Washington County panel approves increasing property tax, $68 million budget

Posted: November 8, 2017 at 1:10 a.m.

The Washington County Courthouse, Tuesday, February 14, 2017 in downtown Fayetteville.

FAYETTEVILLE -- Justices of the peace narrowly decided Tuesday to increase the county's property taxes to bring in $1.6 million in revenue next year.

"The county is a business -- somehow it has to support itself," said Justice of the Peace Fred Rausch, a Republican representing northwestern Springdale. "You can't spend it if you don't have it. I don't see any other way, except to raise the millage."

Next meeting

The Washington County Quorum Court plans to make a final decision on the county’s budget and property tax rate during the next regular meeting at 6 p.m. Nov. 16 at the Quorum Courtroom at the courthouse in Fayetteville.

Source: Staff report

The new revenue will help offset a $5 million gap between proposed spending and revenue, justices of the peace said.

Justices of the peace voted 6-6 for the millage increase by a show of hands. Justice of the Peace Eva Madison, a Democrat representing northeastern Fayetteville, then cast the tie-breaking vote.

Justice of the Peace Joseph Kieklak, a Democrat representing southern Fayetteville, abstained from voting. Justice of the peace Lisa Ecke, a Republican representing southeastern Springdale, left the Budget Committee meeting early without voting.

The full Quorum Court will vote on whether to increase property taxes to 4.4 mills, up from 3.9 mills, during its meeting Nov. 16. The increase will put the millage rate back to where it was before the Quorum Court reduced it in 2011, said Justice of the Peace Butch Pond, a Republican representing eastern Washington County.

"Do I want to vote for a millage increase -- no," Pond said. "[But] I can't sit here and pretend. We're going to have to do some cuts in some of those increases we made in that budget, but we have got to put the millage back."

Justices of the peace are worried about the long-term financial health of the budget and growing costs for law enforcement and the jail, they said. The committee has approved multiple requests for new positions over the past month but decided Tuesday to cut $100,000 from Ozark Regional Transit, a public transportation system.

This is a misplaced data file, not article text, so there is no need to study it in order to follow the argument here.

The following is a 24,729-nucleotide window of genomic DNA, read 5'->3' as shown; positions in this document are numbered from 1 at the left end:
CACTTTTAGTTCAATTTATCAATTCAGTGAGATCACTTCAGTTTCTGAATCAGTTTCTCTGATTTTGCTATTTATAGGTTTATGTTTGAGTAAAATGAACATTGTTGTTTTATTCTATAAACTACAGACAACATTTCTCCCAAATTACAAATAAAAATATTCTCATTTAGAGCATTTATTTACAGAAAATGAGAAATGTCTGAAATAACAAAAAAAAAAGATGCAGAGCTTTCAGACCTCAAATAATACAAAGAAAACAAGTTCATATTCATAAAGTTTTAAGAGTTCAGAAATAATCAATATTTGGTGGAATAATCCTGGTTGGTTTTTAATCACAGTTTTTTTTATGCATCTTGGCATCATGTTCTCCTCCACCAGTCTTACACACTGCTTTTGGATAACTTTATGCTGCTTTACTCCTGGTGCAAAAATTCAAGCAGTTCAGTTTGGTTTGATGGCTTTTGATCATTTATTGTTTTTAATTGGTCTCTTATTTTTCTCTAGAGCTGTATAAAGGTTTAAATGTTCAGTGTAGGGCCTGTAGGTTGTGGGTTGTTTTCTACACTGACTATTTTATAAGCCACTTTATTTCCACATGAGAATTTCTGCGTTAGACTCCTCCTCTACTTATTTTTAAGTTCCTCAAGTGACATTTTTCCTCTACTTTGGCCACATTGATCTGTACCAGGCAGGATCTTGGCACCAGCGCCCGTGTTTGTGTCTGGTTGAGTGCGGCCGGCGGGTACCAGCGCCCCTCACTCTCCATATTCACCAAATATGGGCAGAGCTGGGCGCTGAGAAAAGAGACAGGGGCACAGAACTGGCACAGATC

That kind of cut isn't enough to fix the budget, Madison said. The committee then approved a roughly $68 million budget about $2 million more than last year's budget.

The Quorum Court must set the millage rate and approve a budget by Dec. 31. To pass the budget at the next Quorum Court meeting requires a super majority vote of 10 justices of the peace, Madison said. If justices of the peace support the proposed budget, then they should also support a millage increase, she said.

"If we need more money, then we need to have the guts to raise the millage," Madison said.

Justices of the peace said they want to look at possible cuts to next year's budget before finalizing it. Justice of the Peace Joe Patterson, a Republican representing northeastern Washington County, asked for a list of items the county funds that isn't required by state law.

Pond said he wouldn't vote for a tax increase at the Quorum Court meeting without some budget reductions. Some items in the budget aren't needed, agreed Justice of the Peace Tom Lundstrum, a Republican representing northwestern Washington County.

"I don't like to raise taxes, and I don't agree a lot of what's in the budget to begin with -- a lot of what I consider welfare stuff," Lundstrum said. "We keep wanting to reach out and help everybody and that costs a lot of money."

NW News on 11/08/2017